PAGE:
I'm in awe, and inspired - architecture is one of my passions. But regarding this discipline I plead ignorance, just an eye-wareness of what I believe works or doesn't.
My architect friend Louis Jonker (of Nelspruit) introduced me - in real-life full-colour 3-D - on a hot, impassioned December day to some of the Van der Merwe Miszewski buildings last year in Cape Town.
I believe it was their 'Tree House' and magnificent 'Bridge House' that we saw, among others, which thoroughly inspired me. Yes, it's good to be here, soaking in this couple's passion, and thank God, humour.
After the lecture there's an exhibition, drinks and dinner at the nearby Oliewenhuis art gallery.
For myself I need to put tonight into perspective, but only by looking over my shoulder at yesterday: two sides of the same coin dear Janus.
Waiting for Godot:
Yesterday was the third day of the 2nd session of the Investigative Journalism Workshop at Wits University. As part of it we visited the refugee reception centre in Johannesburg (Planet Street I think).
I wandered around outside the centre, after our group was essentially thrown out of the centre having only made it through the gate and past the aggressive, angry little hitlerite security guards - with luminous yellow reflector jackets and megaphones restraining their egos, cruelty and pseudo-power.
Hundreds of this continent's most disempowered people waiting. Waiting. Waiting in the blustery August wind laden with the grit-and-dust-and-shit of the dry winter, amongst the reek of human excrement (the public portaloos, maybe 10?, only arrived on Tuesday).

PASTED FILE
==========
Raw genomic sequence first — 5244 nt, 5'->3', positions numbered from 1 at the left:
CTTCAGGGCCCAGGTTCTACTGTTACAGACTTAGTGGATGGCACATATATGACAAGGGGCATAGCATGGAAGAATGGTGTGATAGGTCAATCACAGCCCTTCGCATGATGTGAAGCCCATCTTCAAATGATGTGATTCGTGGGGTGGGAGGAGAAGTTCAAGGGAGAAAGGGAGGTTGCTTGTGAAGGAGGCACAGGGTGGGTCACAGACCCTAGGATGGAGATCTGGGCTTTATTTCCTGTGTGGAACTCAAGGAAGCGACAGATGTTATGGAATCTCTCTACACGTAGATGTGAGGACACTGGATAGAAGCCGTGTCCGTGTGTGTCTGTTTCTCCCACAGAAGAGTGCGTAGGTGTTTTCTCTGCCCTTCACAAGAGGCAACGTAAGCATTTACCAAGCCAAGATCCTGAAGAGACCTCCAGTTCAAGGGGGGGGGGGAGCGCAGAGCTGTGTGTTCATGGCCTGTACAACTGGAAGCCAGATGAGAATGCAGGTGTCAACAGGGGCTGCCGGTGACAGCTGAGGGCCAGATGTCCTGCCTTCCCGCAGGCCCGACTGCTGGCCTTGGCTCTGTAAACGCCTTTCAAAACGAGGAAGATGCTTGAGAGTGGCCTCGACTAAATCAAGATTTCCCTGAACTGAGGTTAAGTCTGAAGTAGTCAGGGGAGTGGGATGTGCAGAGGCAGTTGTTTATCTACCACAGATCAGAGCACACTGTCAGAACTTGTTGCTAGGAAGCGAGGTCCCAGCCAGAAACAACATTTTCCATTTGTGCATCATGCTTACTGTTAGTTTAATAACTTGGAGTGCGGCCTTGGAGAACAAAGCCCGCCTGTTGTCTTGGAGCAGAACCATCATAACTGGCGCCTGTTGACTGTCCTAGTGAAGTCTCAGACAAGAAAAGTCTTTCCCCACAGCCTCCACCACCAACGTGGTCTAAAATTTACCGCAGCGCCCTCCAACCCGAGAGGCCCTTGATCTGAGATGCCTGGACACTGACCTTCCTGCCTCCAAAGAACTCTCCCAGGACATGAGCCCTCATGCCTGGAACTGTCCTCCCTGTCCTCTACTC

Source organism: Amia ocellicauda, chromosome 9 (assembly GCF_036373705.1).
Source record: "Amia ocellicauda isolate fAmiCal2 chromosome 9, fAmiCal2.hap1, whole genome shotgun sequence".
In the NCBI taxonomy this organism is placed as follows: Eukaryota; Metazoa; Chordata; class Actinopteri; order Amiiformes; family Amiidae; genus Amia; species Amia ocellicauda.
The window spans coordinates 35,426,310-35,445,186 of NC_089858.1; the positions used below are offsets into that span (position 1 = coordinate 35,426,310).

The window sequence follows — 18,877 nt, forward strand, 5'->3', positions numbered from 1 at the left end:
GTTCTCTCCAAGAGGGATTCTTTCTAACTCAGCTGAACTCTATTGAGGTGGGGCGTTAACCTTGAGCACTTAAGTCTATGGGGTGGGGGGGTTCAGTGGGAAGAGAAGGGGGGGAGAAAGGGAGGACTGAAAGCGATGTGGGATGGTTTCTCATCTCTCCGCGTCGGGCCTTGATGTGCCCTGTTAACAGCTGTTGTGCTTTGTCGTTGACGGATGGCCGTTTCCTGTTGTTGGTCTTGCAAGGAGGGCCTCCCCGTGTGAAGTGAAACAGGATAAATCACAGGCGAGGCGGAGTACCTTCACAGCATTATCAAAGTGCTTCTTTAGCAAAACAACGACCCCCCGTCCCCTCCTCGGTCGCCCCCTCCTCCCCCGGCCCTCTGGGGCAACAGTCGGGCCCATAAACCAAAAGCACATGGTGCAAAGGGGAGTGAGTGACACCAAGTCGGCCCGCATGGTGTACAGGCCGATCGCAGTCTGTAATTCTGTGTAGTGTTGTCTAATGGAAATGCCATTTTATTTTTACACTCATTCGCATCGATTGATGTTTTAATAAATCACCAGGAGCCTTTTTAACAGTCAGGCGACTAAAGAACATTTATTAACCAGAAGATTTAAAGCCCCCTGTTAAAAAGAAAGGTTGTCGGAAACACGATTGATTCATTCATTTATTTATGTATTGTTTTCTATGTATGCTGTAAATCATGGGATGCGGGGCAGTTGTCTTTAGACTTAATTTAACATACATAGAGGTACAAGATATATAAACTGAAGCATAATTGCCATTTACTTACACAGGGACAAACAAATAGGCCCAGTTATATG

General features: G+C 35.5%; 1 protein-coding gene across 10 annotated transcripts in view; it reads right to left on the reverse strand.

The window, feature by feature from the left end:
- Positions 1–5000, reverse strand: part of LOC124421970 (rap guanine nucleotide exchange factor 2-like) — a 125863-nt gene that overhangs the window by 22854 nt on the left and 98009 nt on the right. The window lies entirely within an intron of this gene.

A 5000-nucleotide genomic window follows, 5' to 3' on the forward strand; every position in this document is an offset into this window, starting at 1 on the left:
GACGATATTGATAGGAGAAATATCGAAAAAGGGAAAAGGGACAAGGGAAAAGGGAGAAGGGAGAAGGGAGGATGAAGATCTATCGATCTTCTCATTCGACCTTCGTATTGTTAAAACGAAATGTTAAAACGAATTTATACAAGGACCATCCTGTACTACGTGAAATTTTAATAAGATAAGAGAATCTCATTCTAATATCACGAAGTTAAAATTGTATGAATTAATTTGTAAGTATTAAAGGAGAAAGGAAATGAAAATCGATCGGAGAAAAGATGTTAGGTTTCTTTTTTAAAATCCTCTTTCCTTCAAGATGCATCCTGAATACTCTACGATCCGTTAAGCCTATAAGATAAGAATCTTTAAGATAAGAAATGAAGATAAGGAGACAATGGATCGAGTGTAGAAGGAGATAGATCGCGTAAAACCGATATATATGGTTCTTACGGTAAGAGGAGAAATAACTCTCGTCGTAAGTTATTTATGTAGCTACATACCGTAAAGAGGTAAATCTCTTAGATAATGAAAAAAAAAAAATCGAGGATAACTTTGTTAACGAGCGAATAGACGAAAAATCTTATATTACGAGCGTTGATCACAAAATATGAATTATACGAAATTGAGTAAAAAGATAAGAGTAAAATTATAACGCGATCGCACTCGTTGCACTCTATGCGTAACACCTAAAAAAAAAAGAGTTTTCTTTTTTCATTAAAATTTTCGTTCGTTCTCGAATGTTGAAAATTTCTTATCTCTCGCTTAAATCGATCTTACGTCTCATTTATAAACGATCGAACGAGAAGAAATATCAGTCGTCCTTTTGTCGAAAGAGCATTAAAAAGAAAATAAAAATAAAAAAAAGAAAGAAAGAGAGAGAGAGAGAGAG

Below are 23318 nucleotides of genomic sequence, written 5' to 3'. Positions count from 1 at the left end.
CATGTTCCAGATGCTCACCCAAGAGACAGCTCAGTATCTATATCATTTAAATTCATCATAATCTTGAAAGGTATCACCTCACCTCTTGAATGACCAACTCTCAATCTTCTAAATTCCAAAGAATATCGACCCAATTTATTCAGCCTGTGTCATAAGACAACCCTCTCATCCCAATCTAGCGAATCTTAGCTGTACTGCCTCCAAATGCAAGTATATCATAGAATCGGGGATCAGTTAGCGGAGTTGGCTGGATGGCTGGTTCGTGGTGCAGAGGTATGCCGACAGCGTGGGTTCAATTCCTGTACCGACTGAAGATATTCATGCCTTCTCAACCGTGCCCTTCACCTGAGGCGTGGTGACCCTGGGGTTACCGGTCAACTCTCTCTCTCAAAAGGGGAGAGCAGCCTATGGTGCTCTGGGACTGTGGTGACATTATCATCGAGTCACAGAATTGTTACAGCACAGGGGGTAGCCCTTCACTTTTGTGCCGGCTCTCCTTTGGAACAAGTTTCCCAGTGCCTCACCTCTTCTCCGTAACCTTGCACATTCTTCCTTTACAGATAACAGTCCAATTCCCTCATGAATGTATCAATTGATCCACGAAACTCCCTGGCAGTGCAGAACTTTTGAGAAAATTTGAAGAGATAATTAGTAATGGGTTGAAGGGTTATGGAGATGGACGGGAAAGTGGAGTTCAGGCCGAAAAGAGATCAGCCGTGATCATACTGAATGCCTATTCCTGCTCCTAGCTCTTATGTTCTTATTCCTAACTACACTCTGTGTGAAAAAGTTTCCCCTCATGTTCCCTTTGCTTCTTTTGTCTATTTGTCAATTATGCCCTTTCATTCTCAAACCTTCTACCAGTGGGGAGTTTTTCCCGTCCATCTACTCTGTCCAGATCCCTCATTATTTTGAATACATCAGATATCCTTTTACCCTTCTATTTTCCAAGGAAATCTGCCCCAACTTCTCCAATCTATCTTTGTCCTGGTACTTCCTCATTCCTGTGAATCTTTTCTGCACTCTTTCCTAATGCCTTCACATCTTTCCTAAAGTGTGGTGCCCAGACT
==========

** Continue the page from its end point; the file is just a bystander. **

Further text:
Until then, those waiting shat-and-pissed, menstruated-and-spat-out-their-phlegm on the pavements and in the open lots.
Arrogantly think what you like, but even for the poorest of the poor, time is money. People waiting there for permits and papers (only 50 people from the hundreds are processed per day) are losing what menial jobs they have.
And everyone needs money, especially if it's what might buy you a place further up the queue. (Every single person I spoke told of the bribery and corruption that's as rife as breathing.)
I know that as I sit here tonight a couple of hundred people, with children, even babies, are sleeping on the pavement in the dust, and maybe in the rain, certainly amongst the reek. (The people I'd spoken to there had got there on Tuedsay morning in the hope of making it into the reception centre on Thursday, if not Friday. And they're not waiting impatiently for the latest release of Playstation os some thing alike... .)
Many of them are Zimbabwean. Despite the xenophobic attacks in May, not one of those I spoke to on Wednesday would choose to go back to their country if given the option. They'd rather face potential violence here, also these bleak conditions and poverty, than Mugabe's poverty of spirit and mind.